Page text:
Six years ago at a conference in Baltimore, Maryland, Professor Paulo Tabuada encouraged Yasser Shoukry to apply to the electrical engineering PhD program at UCLA. A few months later on the day that Hussain Mubarak stepped down after thirty years as the President of Egypt, Shoukry was in Cairo protesting against Mubarak and watching the transition of power when Professor Mani Srivastava called to interview him. They discussed science, research and politics. Both Tabuada and Srivastava later became Shoukry’s advisors when he began his PhD program at UCLA.
Shoukry grew up in Egypt where he worked in domain automotive software for four years before he and his wife, Salma Elmalaki, both came to UCLA to pursue a PhDs in electrical engineering.
At UCLA, Shoukry studies security in cyber physical systems. He that security in digital systems differs from security in cyber physical systems because digital systems, like a website or a database, do not control a physical component, while CPSs are systems in which a computer controls a physical structure, like a car with a central computer that manages its functions. Other examples of CPS are power grids, medical devices, nuclear reactors, and unmanned vehicles. Shoukry said that unfortunately the tight connection between cyber and physical components in CPS opens the door to new vulnerabilities. If a CPS is attacked by a malicious hacker there can be harmful financial, criminal or political consequences.
Hacking acted as Shoukry’s first introduction to enhancing security. One of his first projects at UCLA was to design a hacking device that could attack a CPS. Shoukry created a module that altered the reading of a car’s wheel-speed sensor. The amount of force applied on each wheel by a car’s breaking system is determined by the speed of each wheel. Shoukry’s hacking device makes the sensor that monitors one of a car’s wheels to misread the wheel’s speed. This misreading causes the braking system to apply the wrong amount of force and can make a car spin out when it comes to a stop.
The hacking device that Shoukry created to alter the reading of a car’s wheel-speed sensor.
“The rest of my work was on how to prevent such attacks, to create counter measures,” Shoukry said. “Can we build smarter systems and sensors that can differentiate from normal readings and attacks?”
Shoukry worked with several teams of researchers from UCLA, UC Berkeley and UC Santa Barbara to create algorithms that identified when sensors in a CPS are providing altered readings. He said he could combine the measurements from the different sensors in a system and utilize the underlying rules of physics in order to differentiate between clean measurements and altered measurements from sensors under attack.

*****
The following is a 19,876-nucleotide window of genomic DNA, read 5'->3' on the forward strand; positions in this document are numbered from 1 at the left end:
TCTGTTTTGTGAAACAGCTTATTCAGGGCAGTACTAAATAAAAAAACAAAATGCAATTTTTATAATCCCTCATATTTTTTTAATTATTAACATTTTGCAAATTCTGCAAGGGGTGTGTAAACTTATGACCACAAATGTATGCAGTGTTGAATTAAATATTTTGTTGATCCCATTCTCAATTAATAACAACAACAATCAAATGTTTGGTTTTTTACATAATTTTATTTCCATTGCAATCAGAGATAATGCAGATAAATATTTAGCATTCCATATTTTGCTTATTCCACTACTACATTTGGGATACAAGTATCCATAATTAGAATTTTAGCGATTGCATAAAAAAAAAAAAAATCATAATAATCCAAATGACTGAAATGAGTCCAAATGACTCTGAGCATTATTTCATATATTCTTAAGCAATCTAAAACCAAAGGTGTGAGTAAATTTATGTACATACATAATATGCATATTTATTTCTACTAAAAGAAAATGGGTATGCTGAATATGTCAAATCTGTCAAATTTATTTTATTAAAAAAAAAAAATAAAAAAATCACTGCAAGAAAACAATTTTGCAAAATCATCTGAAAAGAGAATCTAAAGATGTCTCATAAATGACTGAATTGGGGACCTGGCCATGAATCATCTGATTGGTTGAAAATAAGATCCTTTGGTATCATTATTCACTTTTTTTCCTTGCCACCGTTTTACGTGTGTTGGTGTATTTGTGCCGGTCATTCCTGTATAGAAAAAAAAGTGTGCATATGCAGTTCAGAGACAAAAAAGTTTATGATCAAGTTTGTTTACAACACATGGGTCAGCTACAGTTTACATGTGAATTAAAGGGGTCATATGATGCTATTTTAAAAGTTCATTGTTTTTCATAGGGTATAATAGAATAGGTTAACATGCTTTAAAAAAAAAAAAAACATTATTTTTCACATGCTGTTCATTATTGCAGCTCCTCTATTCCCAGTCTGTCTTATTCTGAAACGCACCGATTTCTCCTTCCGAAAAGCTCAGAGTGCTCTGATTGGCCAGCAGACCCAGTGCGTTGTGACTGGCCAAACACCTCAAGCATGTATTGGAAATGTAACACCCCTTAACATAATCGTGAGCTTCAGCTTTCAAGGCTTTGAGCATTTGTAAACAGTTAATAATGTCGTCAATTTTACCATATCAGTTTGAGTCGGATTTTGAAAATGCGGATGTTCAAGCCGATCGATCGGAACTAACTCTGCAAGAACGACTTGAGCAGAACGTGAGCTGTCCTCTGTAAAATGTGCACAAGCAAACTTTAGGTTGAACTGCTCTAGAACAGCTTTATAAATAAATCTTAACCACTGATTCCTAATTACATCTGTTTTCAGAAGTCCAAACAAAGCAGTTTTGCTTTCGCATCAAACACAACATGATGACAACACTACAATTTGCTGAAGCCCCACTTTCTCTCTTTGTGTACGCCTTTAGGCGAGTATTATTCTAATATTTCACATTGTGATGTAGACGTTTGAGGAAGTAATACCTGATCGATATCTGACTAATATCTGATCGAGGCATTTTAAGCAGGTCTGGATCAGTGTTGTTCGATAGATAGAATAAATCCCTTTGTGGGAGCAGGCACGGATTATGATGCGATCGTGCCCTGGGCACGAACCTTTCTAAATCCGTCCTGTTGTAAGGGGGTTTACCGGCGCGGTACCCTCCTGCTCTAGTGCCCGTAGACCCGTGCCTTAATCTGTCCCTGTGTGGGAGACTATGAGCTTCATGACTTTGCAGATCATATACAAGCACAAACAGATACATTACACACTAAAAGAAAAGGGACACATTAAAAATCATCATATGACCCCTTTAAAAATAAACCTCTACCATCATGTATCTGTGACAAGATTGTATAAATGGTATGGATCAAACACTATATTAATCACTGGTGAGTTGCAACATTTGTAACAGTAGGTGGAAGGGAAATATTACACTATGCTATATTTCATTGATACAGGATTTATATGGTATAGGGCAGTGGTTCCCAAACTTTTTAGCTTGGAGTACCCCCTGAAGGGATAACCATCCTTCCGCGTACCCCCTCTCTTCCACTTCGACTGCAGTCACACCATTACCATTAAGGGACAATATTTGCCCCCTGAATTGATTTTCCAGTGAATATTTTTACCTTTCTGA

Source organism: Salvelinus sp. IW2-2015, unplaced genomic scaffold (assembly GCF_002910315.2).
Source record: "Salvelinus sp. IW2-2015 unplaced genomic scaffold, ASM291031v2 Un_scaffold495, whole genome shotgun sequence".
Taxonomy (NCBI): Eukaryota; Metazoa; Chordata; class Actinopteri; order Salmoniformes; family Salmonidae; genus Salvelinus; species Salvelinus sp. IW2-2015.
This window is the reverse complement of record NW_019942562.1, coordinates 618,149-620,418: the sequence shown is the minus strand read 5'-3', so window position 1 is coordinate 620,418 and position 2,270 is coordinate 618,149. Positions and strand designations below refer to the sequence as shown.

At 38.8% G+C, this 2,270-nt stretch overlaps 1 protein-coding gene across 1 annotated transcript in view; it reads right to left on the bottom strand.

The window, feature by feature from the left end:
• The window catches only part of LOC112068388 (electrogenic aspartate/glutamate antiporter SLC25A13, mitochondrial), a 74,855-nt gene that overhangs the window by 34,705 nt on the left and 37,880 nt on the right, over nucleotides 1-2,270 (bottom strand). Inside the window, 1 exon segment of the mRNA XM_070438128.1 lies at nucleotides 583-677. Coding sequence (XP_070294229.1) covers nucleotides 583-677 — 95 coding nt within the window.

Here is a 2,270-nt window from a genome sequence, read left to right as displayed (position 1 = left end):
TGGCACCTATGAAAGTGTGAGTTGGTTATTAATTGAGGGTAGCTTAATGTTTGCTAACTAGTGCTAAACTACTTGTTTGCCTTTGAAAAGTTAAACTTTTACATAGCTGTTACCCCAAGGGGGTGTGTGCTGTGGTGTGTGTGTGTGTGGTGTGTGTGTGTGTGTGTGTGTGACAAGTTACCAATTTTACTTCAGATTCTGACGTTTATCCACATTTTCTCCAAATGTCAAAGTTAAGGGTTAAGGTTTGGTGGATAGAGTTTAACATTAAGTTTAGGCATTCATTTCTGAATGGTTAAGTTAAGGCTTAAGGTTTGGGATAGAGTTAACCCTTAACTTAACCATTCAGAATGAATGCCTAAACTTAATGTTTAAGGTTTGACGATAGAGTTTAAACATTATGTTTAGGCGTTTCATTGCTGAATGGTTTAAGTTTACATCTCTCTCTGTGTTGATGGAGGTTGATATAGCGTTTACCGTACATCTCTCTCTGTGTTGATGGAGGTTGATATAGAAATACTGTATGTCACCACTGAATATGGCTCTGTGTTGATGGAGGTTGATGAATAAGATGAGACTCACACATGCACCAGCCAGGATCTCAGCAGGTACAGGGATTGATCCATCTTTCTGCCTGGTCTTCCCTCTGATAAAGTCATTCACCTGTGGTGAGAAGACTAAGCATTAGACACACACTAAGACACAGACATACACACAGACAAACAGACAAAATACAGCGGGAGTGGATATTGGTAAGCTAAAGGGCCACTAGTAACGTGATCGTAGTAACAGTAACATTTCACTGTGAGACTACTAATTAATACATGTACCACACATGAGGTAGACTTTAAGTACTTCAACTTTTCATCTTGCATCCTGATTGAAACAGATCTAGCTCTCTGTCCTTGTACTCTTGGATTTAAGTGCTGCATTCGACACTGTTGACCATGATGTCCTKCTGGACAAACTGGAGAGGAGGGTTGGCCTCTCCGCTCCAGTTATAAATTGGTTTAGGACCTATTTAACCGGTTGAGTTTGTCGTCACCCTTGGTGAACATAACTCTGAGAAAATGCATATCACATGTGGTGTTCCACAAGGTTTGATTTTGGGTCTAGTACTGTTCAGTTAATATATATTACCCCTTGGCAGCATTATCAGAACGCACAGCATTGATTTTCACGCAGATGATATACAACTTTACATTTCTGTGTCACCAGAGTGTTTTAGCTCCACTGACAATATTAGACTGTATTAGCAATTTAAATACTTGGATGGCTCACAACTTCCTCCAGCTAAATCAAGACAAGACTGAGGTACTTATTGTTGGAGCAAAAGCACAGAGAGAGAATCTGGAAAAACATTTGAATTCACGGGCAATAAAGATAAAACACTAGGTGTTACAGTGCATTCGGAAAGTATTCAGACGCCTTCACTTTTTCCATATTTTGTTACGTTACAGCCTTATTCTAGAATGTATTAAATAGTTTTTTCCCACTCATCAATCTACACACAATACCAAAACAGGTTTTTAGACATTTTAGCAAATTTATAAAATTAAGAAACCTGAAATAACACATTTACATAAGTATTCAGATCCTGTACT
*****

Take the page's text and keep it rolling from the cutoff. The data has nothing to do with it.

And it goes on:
The types of CPSs that Shoukry worked on protecting were large scale systems like cities. Researchers are working on creating systems in cities that would provide services for residents, like managing traffic networks. In this scenario, a city would operate as a CPS. The city would monitor traffic flow and direct vehicles accordingly to maximize transportation efficiency. The city would monitor the speed and location of vehicles in order to decide how to direct them.
Shoukry studied how the central computer running a city could identify when sensors had been attacked (i.e. when vehicle locations and speeds had been altered).
“Suppose you have thousands of sensors and now we need to search this large number of sensors to see which are under attack,” Shoukry said. “If you have 5,000 sensors and 500 under attack, traditional techniques take three to four hours to analyze all of this info. The technique we proposed in this paper puts it down to a couple of minutes. That is out contribution.”
In order to develop algorithms to quickly identify CPS attacks, Shoukry’s team modified an algorithm from a completely different scientific community. They used satisfiability solvers, which are also known as SAT solvers. An SAT solver is an algorithm designed to analyze large scale digital circuits. Instead, Shoukry’s team redesigned SAT solver algorithms to analyze sensory information.
One of these algorithms that Shoukry and his team developed won the best paper award at the International Conference of Cyber Physical Systems which was held this April in Vienna, Austria. In addition, Shoukry got the Distinguished Dissertation Award from the EE department at UCLA for his work on security.
Shoukry is currently working on how to apply his security algorithms to different mechanical systems, like drones. Now a post-doctoral student, he works with teams at UCLA, UC Berkeley and University of Pennsylvania and splits his time living in Los Angeles, Berkeley and Philadelphia.